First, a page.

Arc: Merger will lift Triangle clients up together

07/22/2014 12:09 PM

07/22/2014 12:10 PM

Arc of the Triangle officials say their recent merger is a stepping stone to better things.

The former Arcs of Orange, Durham and Wake counties, which have served clients for roughly 60 years, finalized the merger July 1. The new agency’s administrative offices will be in Chapel Hill, but local offices will remain to serve clients, said executive director Robin Baker.

The nonprofit Arc of the Triangle serves roughly 600 clients with intellectual and developmental disabilities, such as Down syndrome, learning difficulties and Asperger syndrome, and advocates for their equal treatment and acceptance. The agency also provides support for families and caregivers, plus programs and activities that are open to all residents.

Several dozen people are on a waiting list for Arc services, including employment help, respite care and one-on-one assistance, said Baker, Orange County’s former executive director.

The possibility of merging came up at a lunch with Wake County’s interim executive director Jennifer Pfaltzgraff, Baker said. Pfaltzgraff is now Arc of the Triangle’s marketing director. A merger committee considered the idea and let members – mostly donors and families – vote on it, he said.

“Both of the other Arcs could have shut their doors if we hadn’t partnered together like this,” Baker said.

Wake County has a good program, he said. Durham – the smallest of the three – was struggling, said Prince Bull, former Arc of Durham president. The group’s executive director retired and was not replaced. They also found it harder to compete with the many specialized groups in Durham for a dwindling pool of funds, Bull said.

Both agencies also took a harder hit than Orange County from several years of administrative and funding changes, Baker said. Losing most of their United Way money – roughly 85 percent in Orange County alone – was especially significant, he said.

“Their priorities at the United Way now are people that are homeless, people that are in crisis and people that are hungry,” he said, “and our folks don’t neatly fit into any of those buckets.”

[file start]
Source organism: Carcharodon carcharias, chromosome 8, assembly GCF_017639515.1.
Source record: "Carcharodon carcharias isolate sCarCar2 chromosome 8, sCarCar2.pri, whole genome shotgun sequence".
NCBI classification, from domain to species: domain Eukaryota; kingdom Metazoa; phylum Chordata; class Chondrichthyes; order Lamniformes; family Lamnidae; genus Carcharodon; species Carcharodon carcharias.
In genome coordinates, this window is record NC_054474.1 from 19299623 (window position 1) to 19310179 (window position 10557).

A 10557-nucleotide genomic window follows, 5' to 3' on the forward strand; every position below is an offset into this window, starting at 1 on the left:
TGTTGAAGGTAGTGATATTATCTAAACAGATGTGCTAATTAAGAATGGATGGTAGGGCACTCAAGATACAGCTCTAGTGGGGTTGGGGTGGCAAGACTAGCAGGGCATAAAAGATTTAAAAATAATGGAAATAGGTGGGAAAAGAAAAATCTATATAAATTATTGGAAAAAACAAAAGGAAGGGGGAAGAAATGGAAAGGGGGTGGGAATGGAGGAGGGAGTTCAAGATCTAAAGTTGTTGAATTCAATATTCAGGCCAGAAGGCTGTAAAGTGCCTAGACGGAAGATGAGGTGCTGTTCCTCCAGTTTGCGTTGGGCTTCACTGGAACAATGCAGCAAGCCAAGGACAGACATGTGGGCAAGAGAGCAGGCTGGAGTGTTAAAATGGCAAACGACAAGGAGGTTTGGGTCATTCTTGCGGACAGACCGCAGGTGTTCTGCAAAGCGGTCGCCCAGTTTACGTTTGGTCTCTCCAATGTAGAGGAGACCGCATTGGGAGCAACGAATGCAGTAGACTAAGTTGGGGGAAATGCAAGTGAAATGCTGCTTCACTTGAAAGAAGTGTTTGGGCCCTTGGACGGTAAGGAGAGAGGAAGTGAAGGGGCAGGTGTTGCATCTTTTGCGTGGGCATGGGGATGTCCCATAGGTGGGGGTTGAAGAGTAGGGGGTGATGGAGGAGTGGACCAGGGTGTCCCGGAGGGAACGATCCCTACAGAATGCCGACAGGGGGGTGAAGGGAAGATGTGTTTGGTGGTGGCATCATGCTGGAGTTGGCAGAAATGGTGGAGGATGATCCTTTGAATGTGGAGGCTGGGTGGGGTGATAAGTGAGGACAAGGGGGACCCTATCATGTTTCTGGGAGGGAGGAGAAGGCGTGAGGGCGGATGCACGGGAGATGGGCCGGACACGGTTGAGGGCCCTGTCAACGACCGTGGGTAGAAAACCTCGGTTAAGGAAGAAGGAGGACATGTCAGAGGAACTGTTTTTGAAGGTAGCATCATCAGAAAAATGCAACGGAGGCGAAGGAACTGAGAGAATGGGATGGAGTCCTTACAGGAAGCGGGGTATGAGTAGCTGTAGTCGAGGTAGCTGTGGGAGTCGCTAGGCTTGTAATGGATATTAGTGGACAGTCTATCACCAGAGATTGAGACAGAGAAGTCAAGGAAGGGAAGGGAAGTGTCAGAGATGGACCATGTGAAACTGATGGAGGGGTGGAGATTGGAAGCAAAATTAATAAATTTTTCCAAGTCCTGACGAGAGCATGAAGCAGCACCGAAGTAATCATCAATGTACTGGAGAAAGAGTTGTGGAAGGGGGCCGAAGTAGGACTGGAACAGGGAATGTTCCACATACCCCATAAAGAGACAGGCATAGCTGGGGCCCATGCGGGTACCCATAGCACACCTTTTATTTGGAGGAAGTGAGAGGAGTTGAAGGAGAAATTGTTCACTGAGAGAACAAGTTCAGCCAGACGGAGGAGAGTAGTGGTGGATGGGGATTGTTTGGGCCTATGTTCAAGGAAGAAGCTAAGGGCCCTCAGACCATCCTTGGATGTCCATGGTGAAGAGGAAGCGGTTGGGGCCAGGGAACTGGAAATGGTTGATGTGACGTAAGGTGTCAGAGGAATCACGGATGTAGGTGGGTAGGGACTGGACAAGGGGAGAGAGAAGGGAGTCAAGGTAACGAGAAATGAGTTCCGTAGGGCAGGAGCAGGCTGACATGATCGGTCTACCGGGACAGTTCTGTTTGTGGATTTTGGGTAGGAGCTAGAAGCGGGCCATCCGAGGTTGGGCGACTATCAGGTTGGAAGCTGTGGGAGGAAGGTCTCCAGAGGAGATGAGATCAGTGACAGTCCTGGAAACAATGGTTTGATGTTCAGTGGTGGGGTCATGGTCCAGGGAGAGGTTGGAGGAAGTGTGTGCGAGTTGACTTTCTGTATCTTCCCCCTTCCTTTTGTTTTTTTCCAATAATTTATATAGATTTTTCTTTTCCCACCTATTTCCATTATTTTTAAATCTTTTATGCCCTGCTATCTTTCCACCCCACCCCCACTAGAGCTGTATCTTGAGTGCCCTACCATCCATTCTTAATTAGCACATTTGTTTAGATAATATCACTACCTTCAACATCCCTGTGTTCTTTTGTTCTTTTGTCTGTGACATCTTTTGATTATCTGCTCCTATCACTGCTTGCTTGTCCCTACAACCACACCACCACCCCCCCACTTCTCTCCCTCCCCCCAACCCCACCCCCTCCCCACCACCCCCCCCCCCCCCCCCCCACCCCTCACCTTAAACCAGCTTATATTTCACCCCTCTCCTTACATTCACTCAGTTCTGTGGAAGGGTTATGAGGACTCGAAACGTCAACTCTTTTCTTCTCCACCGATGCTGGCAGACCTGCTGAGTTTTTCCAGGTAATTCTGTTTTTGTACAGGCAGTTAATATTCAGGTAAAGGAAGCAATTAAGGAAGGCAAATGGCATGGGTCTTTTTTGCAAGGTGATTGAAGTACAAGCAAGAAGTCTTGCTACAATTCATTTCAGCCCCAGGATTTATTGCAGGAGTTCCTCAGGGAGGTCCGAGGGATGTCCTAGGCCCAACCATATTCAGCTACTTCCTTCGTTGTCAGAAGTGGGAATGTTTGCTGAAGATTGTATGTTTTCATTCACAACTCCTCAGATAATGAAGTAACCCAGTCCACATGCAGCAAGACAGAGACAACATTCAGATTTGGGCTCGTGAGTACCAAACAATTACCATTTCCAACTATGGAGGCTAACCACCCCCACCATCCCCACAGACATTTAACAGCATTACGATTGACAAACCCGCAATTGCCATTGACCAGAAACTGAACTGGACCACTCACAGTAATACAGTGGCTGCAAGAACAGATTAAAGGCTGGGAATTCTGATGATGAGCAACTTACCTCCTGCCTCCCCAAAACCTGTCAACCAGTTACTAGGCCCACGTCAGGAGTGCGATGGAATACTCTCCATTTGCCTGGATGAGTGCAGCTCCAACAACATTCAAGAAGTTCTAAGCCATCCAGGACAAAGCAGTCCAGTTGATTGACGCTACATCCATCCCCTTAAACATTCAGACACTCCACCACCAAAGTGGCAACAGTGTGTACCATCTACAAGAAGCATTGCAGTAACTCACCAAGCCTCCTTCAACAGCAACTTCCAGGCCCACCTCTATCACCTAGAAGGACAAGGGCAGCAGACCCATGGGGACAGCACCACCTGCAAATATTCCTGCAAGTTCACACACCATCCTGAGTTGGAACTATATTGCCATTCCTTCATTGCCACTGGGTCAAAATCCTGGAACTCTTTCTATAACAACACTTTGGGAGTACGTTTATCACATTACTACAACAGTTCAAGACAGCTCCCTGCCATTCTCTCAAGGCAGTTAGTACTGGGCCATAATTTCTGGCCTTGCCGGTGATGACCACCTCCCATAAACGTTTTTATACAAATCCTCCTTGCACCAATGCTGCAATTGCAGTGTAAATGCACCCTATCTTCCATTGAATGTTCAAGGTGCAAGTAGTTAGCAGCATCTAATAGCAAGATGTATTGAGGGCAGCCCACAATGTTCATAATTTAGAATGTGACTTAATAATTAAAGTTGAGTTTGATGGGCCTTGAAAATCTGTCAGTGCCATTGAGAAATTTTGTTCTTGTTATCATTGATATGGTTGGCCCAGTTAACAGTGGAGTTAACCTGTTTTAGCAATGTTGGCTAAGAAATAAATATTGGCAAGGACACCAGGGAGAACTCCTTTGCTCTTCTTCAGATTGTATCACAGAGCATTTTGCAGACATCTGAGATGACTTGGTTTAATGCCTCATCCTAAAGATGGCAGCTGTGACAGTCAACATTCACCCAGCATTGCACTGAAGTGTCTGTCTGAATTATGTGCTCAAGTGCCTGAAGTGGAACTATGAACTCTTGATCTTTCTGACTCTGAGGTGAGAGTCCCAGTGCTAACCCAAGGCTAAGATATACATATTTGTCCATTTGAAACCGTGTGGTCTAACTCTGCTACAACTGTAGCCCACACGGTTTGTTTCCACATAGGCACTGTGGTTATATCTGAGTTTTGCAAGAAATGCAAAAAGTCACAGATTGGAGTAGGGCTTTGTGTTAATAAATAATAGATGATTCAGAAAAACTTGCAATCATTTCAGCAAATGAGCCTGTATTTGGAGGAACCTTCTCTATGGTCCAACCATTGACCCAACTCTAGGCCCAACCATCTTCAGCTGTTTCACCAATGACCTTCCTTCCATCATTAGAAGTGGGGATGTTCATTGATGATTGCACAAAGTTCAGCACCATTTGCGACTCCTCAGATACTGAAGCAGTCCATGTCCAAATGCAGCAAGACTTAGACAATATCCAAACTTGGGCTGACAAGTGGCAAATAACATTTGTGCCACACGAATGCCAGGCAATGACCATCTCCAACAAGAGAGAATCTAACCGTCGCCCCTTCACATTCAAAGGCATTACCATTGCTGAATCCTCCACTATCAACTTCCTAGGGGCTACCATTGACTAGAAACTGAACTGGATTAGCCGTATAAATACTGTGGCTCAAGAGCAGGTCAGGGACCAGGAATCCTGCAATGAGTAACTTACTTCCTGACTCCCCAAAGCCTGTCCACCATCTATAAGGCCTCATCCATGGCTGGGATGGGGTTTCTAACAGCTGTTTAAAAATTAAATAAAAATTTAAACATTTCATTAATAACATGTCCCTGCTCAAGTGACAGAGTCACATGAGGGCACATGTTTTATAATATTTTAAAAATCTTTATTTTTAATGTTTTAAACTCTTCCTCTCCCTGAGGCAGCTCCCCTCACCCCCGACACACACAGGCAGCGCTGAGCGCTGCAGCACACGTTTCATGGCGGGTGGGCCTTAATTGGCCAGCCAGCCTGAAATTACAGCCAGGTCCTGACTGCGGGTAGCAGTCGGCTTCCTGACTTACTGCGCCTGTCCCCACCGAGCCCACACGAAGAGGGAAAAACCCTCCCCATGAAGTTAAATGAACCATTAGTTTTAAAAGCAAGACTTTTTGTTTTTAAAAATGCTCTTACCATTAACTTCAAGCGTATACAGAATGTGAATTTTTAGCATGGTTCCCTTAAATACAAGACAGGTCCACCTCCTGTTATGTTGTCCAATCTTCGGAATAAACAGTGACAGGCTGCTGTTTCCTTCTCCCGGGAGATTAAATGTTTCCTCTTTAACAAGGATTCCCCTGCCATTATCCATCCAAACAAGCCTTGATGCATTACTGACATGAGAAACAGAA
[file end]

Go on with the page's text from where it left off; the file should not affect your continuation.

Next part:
Many clients live with their parents or in group homes well into their adulthood. Having a larger agency means more clout when seeking funds, officials said.

Grants, donations down

Federal tax returns for the last three years show the agencies have managed to break even. Grants and donations have fallen sharply since 2009, forcing Wake and Durham to use their savings at times to balance the budget.

In 2013, for instance, Orange County reported $2.6 million in revenues and $2.2 million in expenses, according to federal tax records. Wake County had $384,535 in revenues and $403,718 in expenses, records show, and Durham had $77,886 in revenues and $225,059 in expenses.

Baker said Orange County was fortunate to have been a Medicaid service provider for the last nine years. They also have a strong base of university support, with students comprising roughly 40 percent of the staff and serving as summer camp interns. UNC fraternities and sororities raise tens of thousands of dollars each year and participate with clients in activities and programs, he said.

They want to develop similar relationships with students at Meredith College and Duke and N.C. State universities, Baker said.

The cost of personnel is rising, however, to meet managed care companies’ oversight, compliance and reporting requirements.

The Arc of the Triangle plans to to fund existing services in Wake and Durham counties, Baker said, and slowly expand them over time. They’re also seeking new space and a full-time employee for the Durham office, he said.

“It’s not in our strategic plan to just grow across the state,” Baker said. “But by being the Arc of the Triangle, we can share resources, we can become more visible to major donors, like some of the corporations in (Research Triangle Park). We’ll be a greater resource to more people.”

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